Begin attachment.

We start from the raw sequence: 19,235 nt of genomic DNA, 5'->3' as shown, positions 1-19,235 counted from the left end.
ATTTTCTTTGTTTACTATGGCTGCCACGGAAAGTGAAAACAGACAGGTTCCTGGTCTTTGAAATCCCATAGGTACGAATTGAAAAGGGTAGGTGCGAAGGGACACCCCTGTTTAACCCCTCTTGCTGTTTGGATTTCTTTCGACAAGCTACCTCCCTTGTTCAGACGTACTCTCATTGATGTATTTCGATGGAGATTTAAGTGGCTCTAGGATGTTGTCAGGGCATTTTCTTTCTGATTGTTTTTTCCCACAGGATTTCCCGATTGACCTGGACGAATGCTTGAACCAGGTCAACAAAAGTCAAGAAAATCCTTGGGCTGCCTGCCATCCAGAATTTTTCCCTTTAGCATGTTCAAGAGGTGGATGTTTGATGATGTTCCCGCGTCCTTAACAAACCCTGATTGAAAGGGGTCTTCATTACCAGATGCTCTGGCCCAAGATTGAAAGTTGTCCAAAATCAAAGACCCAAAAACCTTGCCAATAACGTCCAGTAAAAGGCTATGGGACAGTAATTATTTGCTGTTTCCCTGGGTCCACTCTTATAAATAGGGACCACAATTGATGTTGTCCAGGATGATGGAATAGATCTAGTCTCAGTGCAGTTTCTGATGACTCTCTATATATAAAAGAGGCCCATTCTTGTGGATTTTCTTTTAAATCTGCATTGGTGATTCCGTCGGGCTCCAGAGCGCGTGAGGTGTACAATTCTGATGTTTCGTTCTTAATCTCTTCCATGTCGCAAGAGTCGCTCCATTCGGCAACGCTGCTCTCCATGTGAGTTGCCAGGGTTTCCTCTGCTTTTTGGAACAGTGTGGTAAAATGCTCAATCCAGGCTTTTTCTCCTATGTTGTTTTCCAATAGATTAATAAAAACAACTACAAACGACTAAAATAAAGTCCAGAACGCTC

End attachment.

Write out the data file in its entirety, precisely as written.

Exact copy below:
We start from the raw sequence: 19,235 nt of genomic DNA, 5'->3' as shown, positions 1-19,235 counted from the left end.
ATTTTCTTTGTTTACTATGGCTGCCACGGAAAGTGAAAACAGACAGGTTCCTGGTCTTTGAAATCCCATAGGTACGAATTGAAAAGGGTAGGTGCGAAGGGACACCCCTGTTTAACCCCTCTTGCTGTTTGGATTTCTTTCGACAAGCTACCTCCCTTGTTCAGACGTACTCTCATTGATGTATTTCGATGGAGATTTAAGTGGCTCTAGGATGTTGTCAGGGCATTTTCTTTCTGATTGTTTTTTCCCACAGGATTTCCCGATTGACCTGGACGAATGCTTGAACCAGGTCAACAAAAGTCAAGAAAATCCTTGGGCTGCCTGCCATCCAGAATTTTTCCCTTTAGCATGTTCAAGAGGTGGATGTTTGATGATGTTCCCGCGTCCTTAACAAACCCTGATTGAAAGGGGTCTTCATTACCAGATGCTCTGGCCCAAGATTGAAAGTTGTCCAAAATCAAAGACCCAAAAACCTTGCCAATAACGTCCAGTAAAAGGCTATGGGACAGTAATTATTTGCTGTTTCCCTGGGTCCACTCTTATAAATAGGGACCACAATTGATGTTGTCCAGGATGATGGAATAGATCTAGTCTCAGTGCAGTTTCTGATGACTCTCTATATATAAAAGAGGCCCATTCTTGTGGATTTTCTTTTAAATCTGCATTGGTGATTCCGTCGGGCTCCAGAGCGCGTGAGGTGTACAATTCTGATGTTTCGTTCTTAATCTCTTCCATGTCGCAAGAGTCGCTCCATTCGGCAACGCTGCTCTCCATGTGAGTTGCCAGGGTTTCCTCTGCTTTTTGGAACAGTGTGGTAAAATGCTCAATCCAGGCTTTTTCTCCTATGTTGTTTTCCAATAGATTAATAAAAACAACTACAAACGACTAAAATAAAGTCCAGAACGCTC